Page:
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Cochlear Implant and NeurocognitionLeft: "Adult with combined NIRS/EEG cap"; Right: "Infant with EEG cap”; Both pictures licensed under Copyright © by Universitätsklinikum Carl Gustav Carus Dresden

Cochlear Implant and Neurocognition

About 130 cochlear implant insertions are performed at our clinic each year. Subsequent (re)habilitation for the patients is provided by the Cochlear Implant Center (SCIC) and comprises lifelong care. This connection creates an ideal research environment for studying the neurocognitive processes underlying perception and understanding of music and speech with cochlear implants.

In a number of research projects, we are investigating language acquisition and its precursors in deaf children with early CI supply. How do these children successfully master language acquisition given that (1) the period of deafness hindered a favorable development of hearing and (2) they are additionally confronted with the challenge of a reduced auditory input transmitted through an implant? Does the development slow down or does it happen even faster due to more mature cognitive abilities? Are CI children able to catch up with their peers? Since these questions are not easily answered by observation methods in infant CI users, we use objective brain response measures like EEG/ERP and functional near-infrared spectroscopy (fNIRS) to study these research topics.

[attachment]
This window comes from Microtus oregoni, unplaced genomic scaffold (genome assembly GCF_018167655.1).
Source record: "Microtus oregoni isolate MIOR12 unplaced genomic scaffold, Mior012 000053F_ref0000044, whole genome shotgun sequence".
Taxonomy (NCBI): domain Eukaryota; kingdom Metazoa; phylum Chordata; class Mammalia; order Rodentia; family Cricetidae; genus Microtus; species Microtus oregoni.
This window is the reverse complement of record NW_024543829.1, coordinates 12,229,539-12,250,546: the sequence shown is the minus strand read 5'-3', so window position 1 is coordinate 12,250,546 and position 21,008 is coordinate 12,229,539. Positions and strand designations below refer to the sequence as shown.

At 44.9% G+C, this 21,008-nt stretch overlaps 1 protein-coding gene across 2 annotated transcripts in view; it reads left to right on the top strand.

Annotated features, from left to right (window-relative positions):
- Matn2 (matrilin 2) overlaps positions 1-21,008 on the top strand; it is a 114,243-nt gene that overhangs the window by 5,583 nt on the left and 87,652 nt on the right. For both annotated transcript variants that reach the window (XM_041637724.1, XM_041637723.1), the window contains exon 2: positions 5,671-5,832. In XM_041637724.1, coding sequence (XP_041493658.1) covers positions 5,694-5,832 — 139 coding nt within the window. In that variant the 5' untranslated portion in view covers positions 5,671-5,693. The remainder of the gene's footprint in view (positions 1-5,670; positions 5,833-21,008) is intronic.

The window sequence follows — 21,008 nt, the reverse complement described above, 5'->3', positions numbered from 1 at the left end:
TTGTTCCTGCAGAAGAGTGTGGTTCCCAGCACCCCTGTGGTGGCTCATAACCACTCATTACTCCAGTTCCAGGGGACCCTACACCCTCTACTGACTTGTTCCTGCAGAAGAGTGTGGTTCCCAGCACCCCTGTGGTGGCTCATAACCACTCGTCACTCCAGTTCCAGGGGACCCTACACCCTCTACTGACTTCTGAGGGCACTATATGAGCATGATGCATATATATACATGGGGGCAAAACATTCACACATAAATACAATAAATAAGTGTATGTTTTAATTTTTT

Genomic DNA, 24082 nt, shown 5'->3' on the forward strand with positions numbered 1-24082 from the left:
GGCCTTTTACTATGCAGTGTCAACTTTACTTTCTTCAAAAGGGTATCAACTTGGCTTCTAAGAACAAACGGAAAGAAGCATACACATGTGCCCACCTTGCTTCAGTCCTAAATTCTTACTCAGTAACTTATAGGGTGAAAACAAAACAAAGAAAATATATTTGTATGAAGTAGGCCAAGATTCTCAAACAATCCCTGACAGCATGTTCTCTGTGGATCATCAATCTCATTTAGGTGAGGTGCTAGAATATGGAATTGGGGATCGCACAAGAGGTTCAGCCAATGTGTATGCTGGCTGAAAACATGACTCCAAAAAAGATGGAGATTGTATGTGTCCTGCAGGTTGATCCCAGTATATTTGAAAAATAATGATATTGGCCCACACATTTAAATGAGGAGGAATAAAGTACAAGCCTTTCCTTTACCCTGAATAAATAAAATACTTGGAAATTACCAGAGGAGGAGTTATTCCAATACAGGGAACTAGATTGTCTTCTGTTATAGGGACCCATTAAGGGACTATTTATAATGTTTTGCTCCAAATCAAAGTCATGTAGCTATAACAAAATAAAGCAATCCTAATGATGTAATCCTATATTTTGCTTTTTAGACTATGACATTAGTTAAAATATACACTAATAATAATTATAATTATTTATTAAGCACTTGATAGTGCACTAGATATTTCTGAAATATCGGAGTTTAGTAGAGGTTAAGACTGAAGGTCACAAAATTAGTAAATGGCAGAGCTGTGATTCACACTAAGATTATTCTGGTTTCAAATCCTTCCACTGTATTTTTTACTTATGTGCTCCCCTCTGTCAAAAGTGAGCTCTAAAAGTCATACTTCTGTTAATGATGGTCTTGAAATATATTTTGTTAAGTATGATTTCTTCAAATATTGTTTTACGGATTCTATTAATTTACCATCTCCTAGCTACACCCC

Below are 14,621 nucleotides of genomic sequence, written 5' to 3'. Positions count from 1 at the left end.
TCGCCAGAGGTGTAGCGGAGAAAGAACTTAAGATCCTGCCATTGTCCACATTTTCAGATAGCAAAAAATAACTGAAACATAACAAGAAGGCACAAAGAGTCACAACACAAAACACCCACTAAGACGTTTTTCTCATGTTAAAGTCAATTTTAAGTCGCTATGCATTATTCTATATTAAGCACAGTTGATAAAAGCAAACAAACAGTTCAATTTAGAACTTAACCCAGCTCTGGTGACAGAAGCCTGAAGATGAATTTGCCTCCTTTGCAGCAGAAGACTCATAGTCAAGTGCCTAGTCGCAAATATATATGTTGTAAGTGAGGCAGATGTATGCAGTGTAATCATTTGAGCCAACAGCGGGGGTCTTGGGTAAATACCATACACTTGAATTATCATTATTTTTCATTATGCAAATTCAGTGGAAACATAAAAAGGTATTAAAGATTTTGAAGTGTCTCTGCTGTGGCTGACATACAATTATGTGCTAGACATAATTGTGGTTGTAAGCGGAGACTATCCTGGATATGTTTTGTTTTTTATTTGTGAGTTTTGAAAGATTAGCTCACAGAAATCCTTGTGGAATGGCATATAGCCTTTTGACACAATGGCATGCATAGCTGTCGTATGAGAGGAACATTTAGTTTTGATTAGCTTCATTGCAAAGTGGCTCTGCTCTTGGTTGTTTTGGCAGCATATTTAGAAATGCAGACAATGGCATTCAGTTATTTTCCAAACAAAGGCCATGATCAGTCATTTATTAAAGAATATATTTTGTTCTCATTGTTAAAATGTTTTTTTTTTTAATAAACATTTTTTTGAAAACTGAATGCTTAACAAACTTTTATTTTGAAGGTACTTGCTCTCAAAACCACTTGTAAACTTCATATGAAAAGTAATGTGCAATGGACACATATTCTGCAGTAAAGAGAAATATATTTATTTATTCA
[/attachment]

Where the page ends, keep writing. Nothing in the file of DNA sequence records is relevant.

In further research projects, we focus on learning and adaptation processes that the adult brain has to perform when switching from acoustic to electric stimulation. What are the initial steps towards word recognition after first fitting of the audio processor? Which sub-processes may be different in sentence comprehension? Is music in adult CI users able to access the semantic network similar to normal hearing listeners? What about musical appreciation with CI? Again, we mainly use objective measurements (EEG/ERP; fNIRS) to answer these research questions.